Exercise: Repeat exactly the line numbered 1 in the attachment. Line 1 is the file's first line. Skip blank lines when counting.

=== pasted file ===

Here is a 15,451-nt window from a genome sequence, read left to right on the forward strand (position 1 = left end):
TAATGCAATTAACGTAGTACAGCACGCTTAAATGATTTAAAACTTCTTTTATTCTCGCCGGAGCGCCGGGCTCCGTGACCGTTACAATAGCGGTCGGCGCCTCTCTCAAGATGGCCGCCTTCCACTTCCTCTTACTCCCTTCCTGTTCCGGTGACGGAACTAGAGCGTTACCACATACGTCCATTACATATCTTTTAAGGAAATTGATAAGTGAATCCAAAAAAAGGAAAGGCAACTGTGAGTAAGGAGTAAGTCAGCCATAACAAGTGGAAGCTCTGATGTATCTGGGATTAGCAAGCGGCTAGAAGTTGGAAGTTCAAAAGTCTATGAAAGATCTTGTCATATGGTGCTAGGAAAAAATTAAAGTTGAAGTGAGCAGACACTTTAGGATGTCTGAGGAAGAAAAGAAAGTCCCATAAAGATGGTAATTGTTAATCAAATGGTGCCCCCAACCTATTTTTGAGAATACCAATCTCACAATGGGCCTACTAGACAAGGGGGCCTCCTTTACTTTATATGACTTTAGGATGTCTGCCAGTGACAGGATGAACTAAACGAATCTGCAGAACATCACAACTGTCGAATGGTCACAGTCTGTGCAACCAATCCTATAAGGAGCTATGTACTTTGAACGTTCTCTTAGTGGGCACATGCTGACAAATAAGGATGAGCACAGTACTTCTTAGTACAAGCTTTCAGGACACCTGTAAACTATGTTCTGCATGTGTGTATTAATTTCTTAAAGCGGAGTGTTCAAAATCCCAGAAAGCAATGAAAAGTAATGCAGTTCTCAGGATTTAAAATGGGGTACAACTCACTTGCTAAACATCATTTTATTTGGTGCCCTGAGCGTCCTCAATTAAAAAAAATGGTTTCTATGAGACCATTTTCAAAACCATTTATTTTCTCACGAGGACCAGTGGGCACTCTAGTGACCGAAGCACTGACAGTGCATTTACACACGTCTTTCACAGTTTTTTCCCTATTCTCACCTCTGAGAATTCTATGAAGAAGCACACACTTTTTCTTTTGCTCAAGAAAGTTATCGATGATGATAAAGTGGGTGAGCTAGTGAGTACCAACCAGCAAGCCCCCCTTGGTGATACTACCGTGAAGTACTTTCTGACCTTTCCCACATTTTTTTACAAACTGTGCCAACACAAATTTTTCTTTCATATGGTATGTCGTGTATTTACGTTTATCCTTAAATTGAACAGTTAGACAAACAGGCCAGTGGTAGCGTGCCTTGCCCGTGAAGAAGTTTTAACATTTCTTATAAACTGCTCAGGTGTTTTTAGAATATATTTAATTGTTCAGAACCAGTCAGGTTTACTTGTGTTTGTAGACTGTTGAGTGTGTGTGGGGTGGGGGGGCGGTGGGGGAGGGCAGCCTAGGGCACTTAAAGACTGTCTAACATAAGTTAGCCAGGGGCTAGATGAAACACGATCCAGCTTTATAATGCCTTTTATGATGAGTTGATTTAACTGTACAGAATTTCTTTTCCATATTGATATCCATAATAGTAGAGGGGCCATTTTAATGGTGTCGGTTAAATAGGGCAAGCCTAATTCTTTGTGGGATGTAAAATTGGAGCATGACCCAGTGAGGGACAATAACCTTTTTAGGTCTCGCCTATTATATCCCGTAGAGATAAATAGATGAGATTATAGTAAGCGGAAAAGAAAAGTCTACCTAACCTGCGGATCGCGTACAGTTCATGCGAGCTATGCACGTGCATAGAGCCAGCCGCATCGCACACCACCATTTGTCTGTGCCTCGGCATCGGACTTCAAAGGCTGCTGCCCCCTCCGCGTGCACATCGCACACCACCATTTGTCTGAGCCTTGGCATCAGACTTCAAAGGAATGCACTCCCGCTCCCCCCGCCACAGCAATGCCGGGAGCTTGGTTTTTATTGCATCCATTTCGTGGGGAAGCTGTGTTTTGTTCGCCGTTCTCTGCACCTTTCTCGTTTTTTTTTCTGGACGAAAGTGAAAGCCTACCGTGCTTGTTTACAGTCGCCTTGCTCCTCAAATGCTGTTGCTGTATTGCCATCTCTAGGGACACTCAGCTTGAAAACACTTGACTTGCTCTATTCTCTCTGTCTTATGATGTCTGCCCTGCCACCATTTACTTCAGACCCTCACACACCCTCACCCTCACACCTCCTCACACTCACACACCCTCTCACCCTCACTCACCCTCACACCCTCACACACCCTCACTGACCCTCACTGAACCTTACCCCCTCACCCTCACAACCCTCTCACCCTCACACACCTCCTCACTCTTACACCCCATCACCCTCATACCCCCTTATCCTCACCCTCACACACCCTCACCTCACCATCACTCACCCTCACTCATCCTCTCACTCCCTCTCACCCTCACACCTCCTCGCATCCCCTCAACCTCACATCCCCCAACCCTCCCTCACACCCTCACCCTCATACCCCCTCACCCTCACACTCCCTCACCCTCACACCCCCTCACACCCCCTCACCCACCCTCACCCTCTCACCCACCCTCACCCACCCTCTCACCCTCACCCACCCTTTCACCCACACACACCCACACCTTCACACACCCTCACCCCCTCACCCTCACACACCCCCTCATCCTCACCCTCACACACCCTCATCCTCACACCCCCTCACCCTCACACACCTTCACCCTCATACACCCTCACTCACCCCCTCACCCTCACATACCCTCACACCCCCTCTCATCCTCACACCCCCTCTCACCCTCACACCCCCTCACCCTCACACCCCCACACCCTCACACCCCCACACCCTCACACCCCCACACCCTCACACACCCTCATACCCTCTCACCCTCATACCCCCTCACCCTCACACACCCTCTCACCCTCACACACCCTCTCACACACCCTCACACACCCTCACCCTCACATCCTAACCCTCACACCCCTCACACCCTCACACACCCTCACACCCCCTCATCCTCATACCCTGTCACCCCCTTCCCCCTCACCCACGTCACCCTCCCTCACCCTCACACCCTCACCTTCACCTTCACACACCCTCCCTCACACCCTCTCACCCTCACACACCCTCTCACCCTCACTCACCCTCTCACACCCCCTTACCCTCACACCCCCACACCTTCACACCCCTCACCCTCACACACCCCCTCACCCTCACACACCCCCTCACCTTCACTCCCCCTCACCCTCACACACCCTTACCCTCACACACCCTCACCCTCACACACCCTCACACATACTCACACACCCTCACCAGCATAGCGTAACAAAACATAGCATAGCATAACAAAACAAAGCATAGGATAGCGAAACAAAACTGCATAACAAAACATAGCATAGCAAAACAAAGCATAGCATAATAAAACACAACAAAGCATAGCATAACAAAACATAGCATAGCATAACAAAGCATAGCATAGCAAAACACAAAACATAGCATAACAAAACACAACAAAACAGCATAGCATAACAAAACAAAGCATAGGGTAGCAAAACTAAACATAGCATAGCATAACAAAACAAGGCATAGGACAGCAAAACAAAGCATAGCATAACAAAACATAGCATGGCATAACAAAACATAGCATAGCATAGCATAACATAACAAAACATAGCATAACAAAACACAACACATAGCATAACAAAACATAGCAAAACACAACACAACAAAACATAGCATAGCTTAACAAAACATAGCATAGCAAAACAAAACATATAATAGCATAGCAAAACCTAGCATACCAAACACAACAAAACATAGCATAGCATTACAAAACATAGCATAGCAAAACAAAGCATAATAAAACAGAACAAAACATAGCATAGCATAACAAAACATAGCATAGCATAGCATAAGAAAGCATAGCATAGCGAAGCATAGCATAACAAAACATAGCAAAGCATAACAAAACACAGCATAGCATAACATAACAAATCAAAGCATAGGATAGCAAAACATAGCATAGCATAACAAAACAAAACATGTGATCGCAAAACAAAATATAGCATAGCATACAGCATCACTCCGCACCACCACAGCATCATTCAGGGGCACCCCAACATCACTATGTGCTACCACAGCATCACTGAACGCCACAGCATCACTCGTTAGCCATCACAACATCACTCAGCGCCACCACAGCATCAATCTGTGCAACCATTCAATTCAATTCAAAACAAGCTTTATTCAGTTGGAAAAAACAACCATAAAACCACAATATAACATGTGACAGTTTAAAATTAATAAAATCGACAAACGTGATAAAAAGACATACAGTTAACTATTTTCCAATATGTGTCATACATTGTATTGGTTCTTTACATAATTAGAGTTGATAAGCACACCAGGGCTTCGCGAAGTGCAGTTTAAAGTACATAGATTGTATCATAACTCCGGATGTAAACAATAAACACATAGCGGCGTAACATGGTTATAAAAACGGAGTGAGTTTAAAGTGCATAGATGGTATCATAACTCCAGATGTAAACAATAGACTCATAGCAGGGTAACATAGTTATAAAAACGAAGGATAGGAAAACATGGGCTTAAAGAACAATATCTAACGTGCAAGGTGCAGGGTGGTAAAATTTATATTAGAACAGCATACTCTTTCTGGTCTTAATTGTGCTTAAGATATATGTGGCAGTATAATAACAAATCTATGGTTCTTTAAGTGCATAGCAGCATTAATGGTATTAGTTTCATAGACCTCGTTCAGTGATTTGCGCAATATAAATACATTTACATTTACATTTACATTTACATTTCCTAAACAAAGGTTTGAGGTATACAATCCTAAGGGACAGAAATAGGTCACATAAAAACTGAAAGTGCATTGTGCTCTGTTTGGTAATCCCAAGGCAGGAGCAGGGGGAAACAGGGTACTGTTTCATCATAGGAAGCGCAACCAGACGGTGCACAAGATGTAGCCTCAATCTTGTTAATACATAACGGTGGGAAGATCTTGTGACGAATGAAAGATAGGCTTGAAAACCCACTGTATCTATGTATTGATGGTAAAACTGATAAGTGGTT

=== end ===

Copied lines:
Here is a 15,451-nt window from a genome sequence, read left to right on the forward strand (position 1 = left end):